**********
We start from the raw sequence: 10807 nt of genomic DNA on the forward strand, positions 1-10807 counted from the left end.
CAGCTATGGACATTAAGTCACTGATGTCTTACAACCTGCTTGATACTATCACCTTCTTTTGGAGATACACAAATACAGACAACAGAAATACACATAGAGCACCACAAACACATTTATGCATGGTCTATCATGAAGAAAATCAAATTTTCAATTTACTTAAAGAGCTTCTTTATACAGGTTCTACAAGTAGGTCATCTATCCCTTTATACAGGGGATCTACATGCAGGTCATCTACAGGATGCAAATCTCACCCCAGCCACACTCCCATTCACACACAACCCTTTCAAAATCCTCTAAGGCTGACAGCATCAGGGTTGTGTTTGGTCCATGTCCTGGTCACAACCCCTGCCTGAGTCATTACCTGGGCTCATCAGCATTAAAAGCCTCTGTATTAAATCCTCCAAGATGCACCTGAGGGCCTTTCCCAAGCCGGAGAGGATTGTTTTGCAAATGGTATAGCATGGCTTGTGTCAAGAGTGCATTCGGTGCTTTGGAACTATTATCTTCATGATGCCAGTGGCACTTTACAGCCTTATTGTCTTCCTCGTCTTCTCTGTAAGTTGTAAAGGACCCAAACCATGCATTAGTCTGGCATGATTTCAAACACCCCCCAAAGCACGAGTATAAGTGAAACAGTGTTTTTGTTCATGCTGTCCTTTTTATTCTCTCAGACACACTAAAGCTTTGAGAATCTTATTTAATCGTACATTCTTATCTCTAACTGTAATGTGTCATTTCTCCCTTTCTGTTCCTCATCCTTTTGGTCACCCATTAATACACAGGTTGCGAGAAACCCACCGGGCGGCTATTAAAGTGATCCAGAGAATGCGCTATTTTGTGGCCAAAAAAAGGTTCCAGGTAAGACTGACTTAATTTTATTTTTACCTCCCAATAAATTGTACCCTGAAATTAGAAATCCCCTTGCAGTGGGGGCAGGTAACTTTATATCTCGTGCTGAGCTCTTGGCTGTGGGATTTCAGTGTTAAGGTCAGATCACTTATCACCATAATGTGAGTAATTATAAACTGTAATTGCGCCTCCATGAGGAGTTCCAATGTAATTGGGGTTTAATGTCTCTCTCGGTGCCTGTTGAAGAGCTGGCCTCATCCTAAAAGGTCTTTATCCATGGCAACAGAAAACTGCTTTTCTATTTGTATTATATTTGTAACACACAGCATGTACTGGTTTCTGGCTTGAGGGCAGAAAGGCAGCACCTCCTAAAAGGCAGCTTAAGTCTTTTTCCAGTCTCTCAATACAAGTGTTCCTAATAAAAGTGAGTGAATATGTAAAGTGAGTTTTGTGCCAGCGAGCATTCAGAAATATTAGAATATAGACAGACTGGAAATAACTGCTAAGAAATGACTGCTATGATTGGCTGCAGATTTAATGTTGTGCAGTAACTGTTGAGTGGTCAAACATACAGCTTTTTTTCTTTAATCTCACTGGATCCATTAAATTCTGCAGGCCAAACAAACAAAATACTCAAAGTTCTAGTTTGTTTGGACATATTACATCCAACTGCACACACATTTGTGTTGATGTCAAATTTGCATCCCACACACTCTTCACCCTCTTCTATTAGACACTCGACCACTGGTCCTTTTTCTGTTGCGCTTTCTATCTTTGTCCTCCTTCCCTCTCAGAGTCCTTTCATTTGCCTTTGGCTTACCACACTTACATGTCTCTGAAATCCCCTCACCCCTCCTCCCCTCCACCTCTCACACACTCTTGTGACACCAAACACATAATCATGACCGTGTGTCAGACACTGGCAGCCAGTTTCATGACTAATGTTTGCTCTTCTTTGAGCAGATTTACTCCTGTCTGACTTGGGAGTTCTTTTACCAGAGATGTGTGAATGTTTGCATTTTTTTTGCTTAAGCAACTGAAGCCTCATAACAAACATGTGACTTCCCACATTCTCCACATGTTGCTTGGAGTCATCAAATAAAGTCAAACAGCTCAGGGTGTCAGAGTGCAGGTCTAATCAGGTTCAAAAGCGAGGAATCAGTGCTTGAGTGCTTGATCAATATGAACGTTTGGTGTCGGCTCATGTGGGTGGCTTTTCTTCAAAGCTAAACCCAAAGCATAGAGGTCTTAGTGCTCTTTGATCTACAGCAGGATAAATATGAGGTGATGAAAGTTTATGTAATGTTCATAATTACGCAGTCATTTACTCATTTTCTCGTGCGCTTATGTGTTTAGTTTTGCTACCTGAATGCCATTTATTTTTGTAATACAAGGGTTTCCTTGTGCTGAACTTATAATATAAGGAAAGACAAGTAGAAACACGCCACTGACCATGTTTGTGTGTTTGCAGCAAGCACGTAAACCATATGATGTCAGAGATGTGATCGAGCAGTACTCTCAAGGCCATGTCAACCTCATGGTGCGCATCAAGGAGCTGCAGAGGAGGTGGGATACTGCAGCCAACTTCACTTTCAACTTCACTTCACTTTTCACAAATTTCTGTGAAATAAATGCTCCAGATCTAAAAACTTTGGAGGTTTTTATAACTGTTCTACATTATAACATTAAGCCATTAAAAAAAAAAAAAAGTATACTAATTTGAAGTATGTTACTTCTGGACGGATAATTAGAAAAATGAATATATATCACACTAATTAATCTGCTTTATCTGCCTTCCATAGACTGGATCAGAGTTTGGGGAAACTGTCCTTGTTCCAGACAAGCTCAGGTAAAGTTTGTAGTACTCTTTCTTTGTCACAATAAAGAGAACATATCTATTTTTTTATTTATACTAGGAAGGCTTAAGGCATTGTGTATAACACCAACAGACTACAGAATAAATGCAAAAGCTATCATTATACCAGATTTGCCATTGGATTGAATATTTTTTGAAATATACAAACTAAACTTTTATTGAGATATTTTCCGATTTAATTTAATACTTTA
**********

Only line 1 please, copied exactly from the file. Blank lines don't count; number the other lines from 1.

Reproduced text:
We start from the raw sequence: 10807 nt of genomic DNA on the forward strand, positions 1-10807 counted from the left end.